Pete Wells, the New York Times restaurant critic who recently wrote a surprisingly glowing review of the new Time's Square Señor Frog’s outpost, had harsh words for Chef Thomas Keller's Per Se, easily one of New York's most acclaimed and most expensive fine dining restaurants. In his new review of the restaurant published Tuesday, Wells shared such descriptions as "respectably dull at best," "random and purposeless," and "rubbery and flavorless." Mind you, he's talking about things he ate during meals that will run you hundreds of dollars.
"I don’t know what could have saved limp, dispiriting yam dumplings, but it definitely wasn’t a lukewarm matsutake mushroom bouillon as murky and appealing as bong water."
In 2011, the Times blessed Per Se with a four-star rating, but Wells said it was time to give that assessment "a hard look," and to see if Per Se could earn such high marks today. After visiting the restaurant a few times in recent months, though, he said, "In its current form and at its current price, Per Se struggled and failed to do this, ranging from respectably dull at best to disappointingly flat-footed at worst." This comes after Per Se was named the No. 2 best restaurant in the world by a new global ranking out of France and took the No. 40 spot on the regarded World's 50 Best Restaurants of 2015.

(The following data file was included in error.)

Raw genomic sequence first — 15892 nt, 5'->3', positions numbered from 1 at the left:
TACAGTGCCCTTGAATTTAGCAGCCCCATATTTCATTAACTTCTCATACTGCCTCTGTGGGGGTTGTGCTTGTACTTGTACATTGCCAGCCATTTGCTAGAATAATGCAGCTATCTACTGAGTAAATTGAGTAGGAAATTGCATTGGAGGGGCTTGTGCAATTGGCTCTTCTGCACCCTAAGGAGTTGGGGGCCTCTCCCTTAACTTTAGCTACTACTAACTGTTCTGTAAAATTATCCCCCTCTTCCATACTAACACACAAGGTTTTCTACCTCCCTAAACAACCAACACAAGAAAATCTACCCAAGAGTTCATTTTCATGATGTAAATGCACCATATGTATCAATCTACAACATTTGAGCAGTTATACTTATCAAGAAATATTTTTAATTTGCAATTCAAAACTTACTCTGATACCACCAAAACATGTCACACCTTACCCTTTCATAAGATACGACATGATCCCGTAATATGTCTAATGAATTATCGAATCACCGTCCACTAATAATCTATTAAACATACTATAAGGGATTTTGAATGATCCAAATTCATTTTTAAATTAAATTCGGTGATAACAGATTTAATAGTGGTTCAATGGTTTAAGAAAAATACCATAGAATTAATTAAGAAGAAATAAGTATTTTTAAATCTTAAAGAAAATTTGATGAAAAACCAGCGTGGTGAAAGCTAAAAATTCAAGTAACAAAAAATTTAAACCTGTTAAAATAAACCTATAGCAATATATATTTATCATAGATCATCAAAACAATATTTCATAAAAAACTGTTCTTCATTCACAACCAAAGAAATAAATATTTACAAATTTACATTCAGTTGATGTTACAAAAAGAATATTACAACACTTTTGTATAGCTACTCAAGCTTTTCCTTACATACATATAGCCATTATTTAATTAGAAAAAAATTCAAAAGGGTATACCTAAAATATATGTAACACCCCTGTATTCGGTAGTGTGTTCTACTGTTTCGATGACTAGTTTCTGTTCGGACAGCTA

Back to the new review, here's a excerpt of Wells describing some of the bad:
"The kitchen could improve the bacon-wrapped cylinder of quail simply by not placing it on top of a dismal green pulp of cooked romaine lettuce, crunchy and mushy at once. Draining off the gluey, oily liquid would have helped a mushroom potpie from turning into a swampy mess. I don’t know what could have saved limp, dispiriting yam dumplings, but it definitely wasn’t a lukewarm matsutake mushroom bouillon as murky and appealing as bong water."
And here's Wells talking about the good:
"Along this gravel road, there were some smooth stretches. Lubina, the European sea bass, was sheathed in handsome golden scales of potato and bewitchingly sauced with a reduction of red wine and port swirled with butter. Bulging agnolotti filled with butternut squash and mascarpone were fat envelopes of pure pleasure. The flavors and colors of roasted sunchokes, vinegared beets, peeled Concord grapes and puréed pistachios came together in vivid harmony."
But dozens of dishes and thousands of dollars later, Wells believes Per Se is "among the worst food deals in New York" and concludes his review by saying that the aforementioned food, and service he describes as "oblivious sleepwalking," are just not worth the time and the money. He knocked Per Se down to just two stars. But his descriptions said far more than the poor rating ever could.
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Tony Merevick is Cities News Editor at Thrillist and would probably rant too if his lobster was served with a coating of "cold oatmeal." Send news tips to email@example.com and follow him on Twitter @tonymerevick.